SOA Grows Up -- and Out

No longer just about integration, SOA is spreading throughout the enterprise for business process alignment

By John S. Webster, Computerworld |  SOA, architecture

Not too long ago, IT organizations turned to service-oriented architecture primarily as a way to integrate enterprise applications. But now large companies are using SOA to create components that can be combined and reused as services across multiple applications.

This makes application updates easier and faster, reduces development time, improves service to customers and partners, and saves money.

It's still SOA, just all grown up.

"You don't get high marks anymore for simply writing Web service wrappers around existing applications," says Hamesh Yadav, lead systems architect at Wells Fargo & Co. in San Francisco and co-chairman of The Open Group's service-oriented infrastructure working group. "SOA is more problem-based now."

While this broader use of SOA does lead to management challenges, including the need for "building in governance so you have a way to register and share services," Yadav says, "the end result is a reduction of complexity" by making things more interoperable.

Massachusetts Mutual Life Insurance Co.'s SOA project incorporates about 100 services, including distribution management, premium collections, customer information management, new business and underwriting.

These services integrate applications across business units, each of which markets different products. Instead of replacing an existing application wholesale, business units select an appropriate combination from the company's array of shared services, says Kinam Peter Kim, vice president of enterprise SOA strategy at the Springfield, Mass.-based insurer.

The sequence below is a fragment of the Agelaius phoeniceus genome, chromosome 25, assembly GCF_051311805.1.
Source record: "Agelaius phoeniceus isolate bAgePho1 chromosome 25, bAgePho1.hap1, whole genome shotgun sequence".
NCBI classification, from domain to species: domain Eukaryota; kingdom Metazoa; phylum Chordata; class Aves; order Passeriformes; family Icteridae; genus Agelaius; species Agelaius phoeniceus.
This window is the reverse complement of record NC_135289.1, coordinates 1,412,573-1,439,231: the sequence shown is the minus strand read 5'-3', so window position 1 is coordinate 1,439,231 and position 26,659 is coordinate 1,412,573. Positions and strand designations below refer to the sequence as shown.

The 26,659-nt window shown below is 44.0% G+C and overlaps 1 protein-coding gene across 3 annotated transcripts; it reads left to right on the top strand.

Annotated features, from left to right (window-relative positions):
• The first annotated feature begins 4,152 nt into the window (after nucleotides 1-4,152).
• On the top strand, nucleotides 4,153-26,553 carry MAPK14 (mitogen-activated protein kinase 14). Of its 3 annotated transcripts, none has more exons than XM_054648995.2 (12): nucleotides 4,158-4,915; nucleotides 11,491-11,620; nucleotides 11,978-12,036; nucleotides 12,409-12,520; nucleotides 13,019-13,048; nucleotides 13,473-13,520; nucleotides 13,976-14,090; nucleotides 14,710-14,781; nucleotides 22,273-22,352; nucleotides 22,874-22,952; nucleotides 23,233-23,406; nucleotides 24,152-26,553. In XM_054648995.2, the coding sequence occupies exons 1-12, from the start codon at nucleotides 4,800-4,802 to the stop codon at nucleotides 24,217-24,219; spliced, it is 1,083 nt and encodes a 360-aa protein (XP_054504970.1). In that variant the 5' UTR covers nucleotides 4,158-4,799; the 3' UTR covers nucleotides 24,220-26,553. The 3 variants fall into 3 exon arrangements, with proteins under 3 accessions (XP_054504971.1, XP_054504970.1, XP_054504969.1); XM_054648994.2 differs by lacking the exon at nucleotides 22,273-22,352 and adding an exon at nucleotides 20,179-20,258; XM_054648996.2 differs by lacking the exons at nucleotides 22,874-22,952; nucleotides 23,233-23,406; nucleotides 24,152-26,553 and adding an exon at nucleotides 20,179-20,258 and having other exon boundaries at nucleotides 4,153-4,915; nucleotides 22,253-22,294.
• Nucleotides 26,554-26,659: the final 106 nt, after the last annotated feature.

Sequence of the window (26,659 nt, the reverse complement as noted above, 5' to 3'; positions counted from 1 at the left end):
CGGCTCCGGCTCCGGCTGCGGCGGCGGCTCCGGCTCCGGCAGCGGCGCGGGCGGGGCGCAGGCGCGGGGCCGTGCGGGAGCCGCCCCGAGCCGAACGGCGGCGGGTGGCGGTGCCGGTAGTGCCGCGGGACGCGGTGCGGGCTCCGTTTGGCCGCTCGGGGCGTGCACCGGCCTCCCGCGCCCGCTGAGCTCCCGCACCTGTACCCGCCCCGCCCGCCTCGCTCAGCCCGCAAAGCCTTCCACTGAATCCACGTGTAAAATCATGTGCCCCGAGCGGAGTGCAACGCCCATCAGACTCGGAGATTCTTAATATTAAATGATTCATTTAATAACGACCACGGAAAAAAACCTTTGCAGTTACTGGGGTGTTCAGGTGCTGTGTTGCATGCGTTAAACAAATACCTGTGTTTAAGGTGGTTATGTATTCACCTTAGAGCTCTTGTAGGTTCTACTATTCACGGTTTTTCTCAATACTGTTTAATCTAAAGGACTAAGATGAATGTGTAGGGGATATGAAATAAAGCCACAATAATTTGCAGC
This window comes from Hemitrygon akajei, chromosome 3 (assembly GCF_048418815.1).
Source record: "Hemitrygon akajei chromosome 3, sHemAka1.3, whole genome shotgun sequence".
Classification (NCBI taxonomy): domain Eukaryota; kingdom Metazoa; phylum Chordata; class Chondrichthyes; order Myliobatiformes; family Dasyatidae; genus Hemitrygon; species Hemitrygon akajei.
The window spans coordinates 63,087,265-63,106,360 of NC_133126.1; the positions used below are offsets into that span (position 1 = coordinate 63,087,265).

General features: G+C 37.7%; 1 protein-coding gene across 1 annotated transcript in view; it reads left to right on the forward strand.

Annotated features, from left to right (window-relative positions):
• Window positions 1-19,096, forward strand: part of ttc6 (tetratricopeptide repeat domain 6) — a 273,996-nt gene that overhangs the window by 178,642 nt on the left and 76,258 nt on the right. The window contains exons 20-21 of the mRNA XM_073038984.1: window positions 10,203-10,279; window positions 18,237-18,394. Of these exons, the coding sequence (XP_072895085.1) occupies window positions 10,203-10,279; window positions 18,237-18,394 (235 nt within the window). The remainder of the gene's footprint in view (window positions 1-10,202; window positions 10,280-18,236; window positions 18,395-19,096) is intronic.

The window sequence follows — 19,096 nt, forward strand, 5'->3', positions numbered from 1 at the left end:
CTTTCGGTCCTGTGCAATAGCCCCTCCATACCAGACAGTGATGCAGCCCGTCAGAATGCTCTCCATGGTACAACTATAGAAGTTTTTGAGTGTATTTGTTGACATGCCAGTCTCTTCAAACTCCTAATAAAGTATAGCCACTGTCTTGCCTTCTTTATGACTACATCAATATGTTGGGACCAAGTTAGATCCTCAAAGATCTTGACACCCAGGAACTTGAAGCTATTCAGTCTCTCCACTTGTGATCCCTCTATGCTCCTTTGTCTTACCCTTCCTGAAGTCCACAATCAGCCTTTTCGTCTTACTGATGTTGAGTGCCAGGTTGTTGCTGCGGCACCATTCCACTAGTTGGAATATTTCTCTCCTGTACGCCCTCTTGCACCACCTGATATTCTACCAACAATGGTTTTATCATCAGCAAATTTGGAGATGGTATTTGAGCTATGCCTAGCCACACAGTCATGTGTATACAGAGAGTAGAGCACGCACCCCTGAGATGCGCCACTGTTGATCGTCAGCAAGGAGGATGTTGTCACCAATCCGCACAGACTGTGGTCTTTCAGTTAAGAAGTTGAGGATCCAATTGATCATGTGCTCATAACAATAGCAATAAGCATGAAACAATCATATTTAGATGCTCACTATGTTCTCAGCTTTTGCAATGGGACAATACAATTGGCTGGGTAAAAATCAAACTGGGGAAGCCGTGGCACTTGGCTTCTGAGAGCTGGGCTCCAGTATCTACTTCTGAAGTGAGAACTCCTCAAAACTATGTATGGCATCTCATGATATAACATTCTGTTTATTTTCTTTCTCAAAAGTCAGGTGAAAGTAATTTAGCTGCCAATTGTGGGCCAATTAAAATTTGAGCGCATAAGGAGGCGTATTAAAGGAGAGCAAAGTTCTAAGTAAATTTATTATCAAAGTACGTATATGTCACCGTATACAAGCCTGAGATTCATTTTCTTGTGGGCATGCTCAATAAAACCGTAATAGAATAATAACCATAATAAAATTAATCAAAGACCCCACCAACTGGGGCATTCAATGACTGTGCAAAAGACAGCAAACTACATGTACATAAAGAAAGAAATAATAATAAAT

"To us, SOA is not a technology. It is an approach to modernize our business -- an approach to create an adaptable enterprise," Kim explains.

Well-designed SOA services are reusable for both business process automation and systems integration. For example, MassMutual's shared business functions, such as security, are placed into repositories. These shared functions conform to the IT department's governing policies, which in turn determine which applications use the shared services.

When the company was considering revamping its SOA approach in 2007, the IT team realized that instead of changing the architecture model, it could use one model across all business units.

"We asked questions like, What does SOA mean for our business?" says Don Carten, assistant vice president of enterprise technology at MassMutual. "We thought about the approach, what funds to lay out, practices, what services do we use. Then we built a team that was core to the program and built out the services using well-known standards."

Originally published on Computerworld |  Click here to read the original story.
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